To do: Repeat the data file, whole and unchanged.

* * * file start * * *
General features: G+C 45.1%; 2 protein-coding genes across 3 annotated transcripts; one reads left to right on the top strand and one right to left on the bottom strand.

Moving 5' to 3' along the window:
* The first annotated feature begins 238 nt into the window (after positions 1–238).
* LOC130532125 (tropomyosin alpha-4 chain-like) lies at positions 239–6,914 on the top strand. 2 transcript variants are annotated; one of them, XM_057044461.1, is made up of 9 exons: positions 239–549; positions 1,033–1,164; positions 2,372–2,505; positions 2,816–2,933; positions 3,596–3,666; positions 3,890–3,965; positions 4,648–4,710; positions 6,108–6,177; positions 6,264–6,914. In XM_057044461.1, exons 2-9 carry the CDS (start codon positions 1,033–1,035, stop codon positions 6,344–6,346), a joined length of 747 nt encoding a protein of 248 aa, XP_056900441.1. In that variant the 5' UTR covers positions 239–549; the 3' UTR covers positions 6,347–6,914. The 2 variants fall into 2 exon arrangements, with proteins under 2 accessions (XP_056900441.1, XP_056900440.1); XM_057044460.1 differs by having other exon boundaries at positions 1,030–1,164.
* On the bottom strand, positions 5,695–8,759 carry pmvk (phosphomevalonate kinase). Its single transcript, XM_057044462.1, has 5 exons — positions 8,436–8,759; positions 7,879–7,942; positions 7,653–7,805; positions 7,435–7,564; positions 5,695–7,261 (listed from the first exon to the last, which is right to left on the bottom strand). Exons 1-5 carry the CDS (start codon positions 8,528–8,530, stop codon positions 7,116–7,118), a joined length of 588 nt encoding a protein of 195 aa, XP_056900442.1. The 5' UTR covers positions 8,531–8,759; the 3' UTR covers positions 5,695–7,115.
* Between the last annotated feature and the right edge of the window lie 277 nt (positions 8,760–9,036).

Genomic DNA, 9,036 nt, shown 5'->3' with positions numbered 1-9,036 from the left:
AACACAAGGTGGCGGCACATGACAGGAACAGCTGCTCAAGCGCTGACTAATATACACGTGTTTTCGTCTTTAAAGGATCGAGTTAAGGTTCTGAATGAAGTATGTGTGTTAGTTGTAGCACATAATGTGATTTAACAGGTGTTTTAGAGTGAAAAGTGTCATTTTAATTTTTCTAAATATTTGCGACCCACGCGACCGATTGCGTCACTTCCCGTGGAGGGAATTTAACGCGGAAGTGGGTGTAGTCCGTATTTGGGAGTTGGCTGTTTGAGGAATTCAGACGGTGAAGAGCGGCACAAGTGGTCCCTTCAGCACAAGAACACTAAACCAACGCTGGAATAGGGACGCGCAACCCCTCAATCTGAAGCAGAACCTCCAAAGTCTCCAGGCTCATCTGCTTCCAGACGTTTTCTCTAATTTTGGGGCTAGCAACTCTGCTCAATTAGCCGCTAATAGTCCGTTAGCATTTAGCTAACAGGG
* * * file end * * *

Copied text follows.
General features: G+C 45.1%; 2 protein-coding genes across 3 annotated transcripts; one reads left to right on the top strand and one right to left on the bottom strand.

Moving 5' to 3' along the window:
* The first annotated feature begins 238 nt into the window (after positions 1–238).
* LOC130532125 (tropomyosin alpha-4 chain-like) lies at positions 239–6,914 on the top strand. 2 transcript variants are annotated; one of them, XM_057044461.1, is made up of 9 exons: positions 239–549; positions 1,033–1,164; positions 2,372–2,505; positions 2,816–2,933; positions 3,596–3,666; positions 3,890–3,965; positions 4,648–4,710; positions 6,108–6,177; positions 6,264–6,914. In XM_057044461.1, exons 2-9 carry the CDS (start codon positions 1,033–1,035, stop codon positions 6,344–6,346), a joined length of 747 nt encoding a protein of 248 aa, XP_056900441.1. In that variant the 5' UTR covers positions 239–549; the 3' UTR covers positions 6,347–6,914. The 2 variants fall into 2 exon arrangements, with proteins under 2 accessions (XP_056900441.1, XP_056900440.1); XM_057044460.1 differs by having other exon boundaries at positions 1,030–1,164.
* On the bottom strand, positions 5,695–8,759 carry pmvk (phosphomevalonate kinase). Its single transcript, XM_057044462.1, has 5 exons — positions 8,436–8,759; positions 7,879–7,942; positions 7,653–7,805; positions 7,435–7,564; positions 5,695–7,261 (listed from the first exon to the last, which is right to left on the bottom strand). Exons 1-5 carry the CDS (start codon positions 8,528–8,530, stop codon positions 7,116–7,118), a joined length of 588 nt encoding a protein of 195 aa, XP_056900442.1. The 5' UTR covers positions 8,531–8,759; the 3' UTR covers positions 5,695–7,115.
* Between the last annotated feature and the right edge of the window lie 277 nt (positions 8,760–9,036).

Genomic DNA, 9,036 nt, shown 5'->3' with positions numbered 1-9,036 from the left:
AACACAAGGTGGCGGCACATGACAGGAACAGCTGCTCAAGCGCTGACTAATATACACGTGTTTTCGTCTTTAAAGGATCGAGTTAAGGTTCTGAATGAAGTATGTGTGTTAGTTGTAGCACATAATGTGATTTAACAGGTGTTTTAGAGTGAAAAGTGTCATTTTAATTTTTCTAAATATTTGCGACCCACGCGACCGATTGCGTCACTTCCCGTGGAGGGAATTTAACGCGGAAGTGGGTGTAGTCCGTATTTGGGAGTTGGCTGTTTGAGGAATTCAGACGGTGAAGAGCGGCACAAGTGGTCCCTTCAGCACAAGAACACTAAACCAACGCTGGAATAGGGACGCGCAACCCCTCAATCTGAAGCAGAACCTCCAAAGTCTCCAGGCTCATCTGCTTCCAGACGTTTTCTCTAATTTTGGGGCTAGCAACTCTGCTCAATTAGCCGCTAATAGTCCGTTAGCATTTAGCTAACAGGG